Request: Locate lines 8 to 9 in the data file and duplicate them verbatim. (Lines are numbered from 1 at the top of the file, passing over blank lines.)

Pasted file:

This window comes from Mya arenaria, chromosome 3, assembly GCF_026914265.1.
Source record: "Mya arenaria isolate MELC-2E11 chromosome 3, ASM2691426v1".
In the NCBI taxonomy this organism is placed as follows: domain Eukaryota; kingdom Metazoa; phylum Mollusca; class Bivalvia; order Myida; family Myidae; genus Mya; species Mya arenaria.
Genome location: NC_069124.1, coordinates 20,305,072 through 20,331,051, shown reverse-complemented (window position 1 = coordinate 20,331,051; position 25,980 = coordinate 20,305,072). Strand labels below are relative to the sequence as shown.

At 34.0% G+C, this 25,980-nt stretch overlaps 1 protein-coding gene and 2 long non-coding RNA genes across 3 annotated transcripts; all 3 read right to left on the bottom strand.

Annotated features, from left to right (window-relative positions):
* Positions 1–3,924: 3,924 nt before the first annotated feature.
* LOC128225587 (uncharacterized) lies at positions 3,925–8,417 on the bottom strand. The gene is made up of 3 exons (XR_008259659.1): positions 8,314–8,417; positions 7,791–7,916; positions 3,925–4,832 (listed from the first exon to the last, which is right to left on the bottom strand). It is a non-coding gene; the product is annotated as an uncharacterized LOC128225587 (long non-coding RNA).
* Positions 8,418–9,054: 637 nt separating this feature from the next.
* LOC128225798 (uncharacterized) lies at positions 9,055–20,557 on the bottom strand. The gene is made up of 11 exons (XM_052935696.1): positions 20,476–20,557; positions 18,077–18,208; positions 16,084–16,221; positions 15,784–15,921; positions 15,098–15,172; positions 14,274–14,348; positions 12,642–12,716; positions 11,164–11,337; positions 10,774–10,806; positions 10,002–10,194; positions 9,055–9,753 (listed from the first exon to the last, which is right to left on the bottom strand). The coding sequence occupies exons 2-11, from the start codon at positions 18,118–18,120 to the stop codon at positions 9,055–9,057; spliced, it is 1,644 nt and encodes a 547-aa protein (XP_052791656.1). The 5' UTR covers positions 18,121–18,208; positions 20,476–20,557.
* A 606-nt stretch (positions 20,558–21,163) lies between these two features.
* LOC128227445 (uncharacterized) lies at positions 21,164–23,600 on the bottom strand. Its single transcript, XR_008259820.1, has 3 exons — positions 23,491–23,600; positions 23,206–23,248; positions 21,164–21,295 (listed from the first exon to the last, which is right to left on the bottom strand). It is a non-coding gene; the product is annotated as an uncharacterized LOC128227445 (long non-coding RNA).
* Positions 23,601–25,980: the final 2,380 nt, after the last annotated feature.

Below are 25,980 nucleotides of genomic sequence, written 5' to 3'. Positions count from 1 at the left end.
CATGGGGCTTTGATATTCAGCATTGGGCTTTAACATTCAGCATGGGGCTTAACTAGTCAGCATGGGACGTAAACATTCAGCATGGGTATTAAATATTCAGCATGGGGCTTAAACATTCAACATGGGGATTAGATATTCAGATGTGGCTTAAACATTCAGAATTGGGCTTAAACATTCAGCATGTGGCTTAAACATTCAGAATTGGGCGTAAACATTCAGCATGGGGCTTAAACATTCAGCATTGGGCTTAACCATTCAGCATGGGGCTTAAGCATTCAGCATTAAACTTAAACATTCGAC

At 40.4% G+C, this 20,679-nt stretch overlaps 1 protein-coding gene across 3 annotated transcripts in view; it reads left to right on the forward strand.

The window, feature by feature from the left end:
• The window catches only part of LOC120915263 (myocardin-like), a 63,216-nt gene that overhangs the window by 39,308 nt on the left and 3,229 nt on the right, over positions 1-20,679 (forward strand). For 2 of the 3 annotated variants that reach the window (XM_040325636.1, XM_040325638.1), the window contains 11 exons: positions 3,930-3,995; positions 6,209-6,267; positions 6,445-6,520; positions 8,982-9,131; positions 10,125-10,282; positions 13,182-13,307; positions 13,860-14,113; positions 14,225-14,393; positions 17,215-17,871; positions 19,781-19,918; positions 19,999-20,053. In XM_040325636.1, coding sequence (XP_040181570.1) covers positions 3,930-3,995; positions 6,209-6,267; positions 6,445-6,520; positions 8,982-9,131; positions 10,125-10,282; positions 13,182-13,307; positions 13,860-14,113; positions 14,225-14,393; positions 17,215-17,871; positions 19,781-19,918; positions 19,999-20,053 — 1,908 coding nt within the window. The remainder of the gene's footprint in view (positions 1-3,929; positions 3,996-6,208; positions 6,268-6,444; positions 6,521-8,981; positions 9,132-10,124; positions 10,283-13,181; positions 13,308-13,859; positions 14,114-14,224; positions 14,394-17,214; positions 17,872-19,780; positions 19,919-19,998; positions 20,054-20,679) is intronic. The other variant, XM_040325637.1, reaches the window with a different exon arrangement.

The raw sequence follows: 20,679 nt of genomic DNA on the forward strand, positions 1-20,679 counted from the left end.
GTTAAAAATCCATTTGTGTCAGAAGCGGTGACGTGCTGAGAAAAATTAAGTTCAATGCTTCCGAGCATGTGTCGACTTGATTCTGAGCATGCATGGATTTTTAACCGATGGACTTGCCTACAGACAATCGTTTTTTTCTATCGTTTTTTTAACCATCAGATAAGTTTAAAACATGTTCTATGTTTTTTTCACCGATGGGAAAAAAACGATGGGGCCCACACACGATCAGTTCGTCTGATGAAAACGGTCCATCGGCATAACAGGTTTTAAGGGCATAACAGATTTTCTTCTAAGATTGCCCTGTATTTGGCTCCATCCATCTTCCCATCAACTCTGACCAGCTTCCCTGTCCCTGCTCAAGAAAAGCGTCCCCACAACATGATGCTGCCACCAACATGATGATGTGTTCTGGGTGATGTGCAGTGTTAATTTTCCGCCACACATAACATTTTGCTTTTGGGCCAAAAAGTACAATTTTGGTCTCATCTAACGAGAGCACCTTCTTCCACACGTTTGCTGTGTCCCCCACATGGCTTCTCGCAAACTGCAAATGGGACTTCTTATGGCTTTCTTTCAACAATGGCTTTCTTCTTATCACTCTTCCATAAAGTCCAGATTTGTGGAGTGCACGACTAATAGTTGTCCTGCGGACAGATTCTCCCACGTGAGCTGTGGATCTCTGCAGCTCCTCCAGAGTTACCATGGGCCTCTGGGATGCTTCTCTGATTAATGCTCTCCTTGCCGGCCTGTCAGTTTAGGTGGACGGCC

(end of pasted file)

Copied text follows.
* LOC128225587 (uncharacterized) lies at positions 3,925–8,417 on the bottom strand. The gene is made up of 3 exons (XR_008259659.1): positions 8,314–8,417; positions 7,791–7,916; positions 3,925–4,832 (listed from the first exon to the last, which is right to left on the bottom strand). It is a non-coding gene; the product is annotated as an uncharacterized LOC128225587 (long non-coding RNA).
* Positions 8,418–9,054: 637 nt separating this feature from the next.